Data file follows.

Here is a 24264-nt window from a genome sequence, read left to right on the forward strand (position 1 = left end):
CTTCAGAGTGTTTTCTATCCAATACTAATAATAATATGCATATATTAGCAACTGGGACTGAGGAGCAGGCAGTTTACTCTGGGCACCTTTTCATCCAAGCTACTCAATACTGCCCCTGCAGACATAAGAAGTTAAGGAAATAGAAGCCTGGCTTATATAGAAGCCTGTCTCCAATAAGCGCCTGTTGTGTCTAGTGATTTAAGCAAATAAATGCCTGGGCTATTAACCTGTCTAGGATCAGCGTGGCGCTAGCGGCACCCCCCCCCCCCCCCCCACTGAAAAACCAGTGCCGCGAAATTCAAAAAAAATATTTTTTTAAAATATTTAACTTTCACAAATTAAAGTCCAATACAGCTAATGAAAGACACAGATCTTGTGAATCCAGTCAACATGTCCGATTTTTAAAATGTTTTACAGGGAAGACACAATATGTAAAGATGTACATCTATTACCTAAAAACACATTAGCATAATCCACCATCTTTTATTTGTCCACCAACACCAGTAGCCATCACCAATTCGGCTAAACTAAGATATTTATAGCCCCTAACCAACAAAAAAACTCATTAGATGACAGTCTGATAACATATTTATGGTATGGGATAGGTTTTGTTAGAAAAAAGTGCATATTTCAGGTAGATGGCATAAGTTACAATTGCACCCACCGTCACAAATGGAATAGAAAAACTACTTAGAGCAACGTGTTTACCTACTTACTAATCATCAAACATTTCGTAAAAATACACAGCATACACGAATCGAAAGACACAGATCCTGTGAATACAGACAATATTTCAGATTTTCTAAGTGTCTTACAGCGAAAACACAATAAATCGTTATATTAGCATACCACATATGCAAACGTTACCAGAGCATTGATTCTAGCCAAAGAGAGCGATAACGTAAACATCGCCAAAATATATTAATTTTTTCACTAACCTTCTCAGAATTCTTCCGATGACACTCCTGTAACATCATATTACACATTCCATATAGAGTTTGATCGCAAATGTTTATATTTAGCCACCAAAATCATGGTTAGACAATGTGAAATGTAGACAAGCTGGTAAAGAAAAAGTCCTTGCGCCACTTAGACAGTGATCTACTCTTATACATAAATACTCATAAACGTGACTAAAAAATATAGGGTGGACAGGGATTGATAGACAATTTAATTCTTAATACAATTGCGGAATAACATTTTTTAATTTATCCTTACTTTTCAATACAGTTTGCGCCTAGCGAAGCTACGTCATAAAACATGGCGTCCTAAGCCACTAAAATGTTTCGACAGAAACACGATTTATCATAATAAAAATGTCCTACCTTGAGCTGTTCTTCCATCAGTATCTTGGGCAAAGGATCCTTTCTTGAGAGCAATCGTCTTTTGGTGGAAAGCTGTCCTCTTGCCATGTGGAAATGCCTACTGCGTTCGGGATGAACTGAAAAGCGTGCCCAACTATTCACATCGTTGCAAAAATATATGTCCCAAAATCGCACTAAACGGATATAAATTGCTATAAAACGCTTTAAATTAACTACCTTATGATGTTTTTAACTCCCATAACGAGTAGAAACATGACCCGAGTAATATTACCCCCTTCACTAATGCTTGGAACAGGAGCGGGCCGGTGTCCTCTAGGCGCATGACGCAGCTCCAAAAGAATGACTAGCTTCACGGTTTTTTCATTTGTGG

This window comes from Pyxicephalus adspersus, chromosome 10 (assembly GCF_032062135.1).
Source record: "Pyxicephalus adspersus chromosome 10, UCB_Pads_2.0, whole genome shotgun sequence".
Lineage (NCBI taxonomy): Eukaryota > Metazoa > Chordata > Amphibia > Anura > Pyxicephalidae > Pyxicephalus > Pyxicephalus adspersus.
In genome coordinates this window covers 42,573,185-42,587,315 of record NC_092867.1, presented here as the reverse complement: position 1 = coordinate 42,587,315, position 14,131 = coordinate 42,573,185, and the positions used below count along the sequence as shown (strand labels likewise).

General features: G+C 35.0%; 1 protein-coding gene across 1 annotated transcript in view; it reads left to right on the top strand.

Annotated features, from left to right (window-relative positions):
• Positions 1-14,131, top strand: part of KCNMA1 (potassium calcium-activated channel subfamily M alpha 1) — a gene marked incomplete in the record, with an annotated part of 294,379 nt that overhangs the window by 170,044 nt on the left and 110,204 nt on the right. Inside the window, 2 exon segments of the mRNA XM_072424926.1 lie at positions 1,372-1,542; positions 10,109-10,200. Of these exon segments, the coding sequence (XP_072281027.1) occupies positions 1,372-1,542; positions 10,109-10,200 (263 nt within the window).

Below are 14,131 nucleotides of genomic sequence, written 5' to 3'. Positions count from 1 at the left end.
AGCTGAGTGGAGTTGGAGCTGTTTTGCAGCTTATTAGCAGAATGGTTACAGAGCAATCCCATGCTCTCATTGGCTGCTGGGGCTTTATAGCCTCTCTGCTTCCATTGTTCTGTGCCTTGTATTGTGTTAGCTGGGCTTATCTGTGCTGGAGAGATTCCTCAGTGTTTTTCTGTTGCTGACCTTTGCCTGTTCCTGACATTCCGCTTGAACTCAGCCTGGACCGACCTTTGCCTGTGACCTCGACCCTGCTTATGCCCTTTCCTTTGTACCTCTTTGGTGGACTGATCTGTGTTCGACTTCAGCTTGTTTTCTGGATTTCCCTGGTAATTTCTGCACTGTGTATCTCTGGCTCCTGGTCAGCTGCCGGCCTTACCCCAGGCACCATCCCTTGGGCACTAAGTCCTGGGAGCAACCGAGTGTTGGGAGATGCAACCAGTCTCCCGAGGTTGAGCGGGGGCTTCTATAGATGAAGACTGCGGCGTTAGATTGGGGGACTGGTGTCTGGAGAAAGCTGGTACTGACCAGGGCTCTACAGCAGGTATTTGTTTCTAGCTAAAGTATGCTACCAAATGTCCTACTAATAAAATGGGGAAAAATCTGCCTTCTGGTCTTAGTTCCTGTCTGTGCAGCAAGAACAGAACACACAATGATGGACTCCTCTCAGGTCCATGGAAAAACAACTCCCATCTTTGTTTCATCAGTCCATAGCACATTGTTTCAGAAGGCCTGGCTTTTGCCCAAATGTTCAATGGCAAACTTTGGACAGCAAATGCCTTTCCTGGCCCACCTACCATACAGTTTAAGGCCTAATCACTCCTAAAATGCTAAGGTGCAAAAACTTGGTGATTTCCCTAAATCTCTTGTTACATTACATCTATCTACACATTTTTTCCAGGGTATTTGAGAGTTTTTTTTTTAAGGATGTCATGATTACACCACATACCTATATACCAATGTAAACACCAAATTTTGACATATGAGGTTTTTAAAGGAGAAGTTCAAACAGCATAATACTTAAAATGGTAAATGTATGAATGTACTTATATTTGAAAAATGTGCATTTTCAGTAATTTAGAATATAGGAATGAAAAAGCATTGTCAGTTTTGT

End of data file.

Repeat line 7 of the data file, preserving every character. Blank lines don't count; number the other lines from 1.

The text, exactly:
General features: G+C 35.0%; 1 protein-coding gene across 1 annotated transcript in view; it reads left to right on the top strand.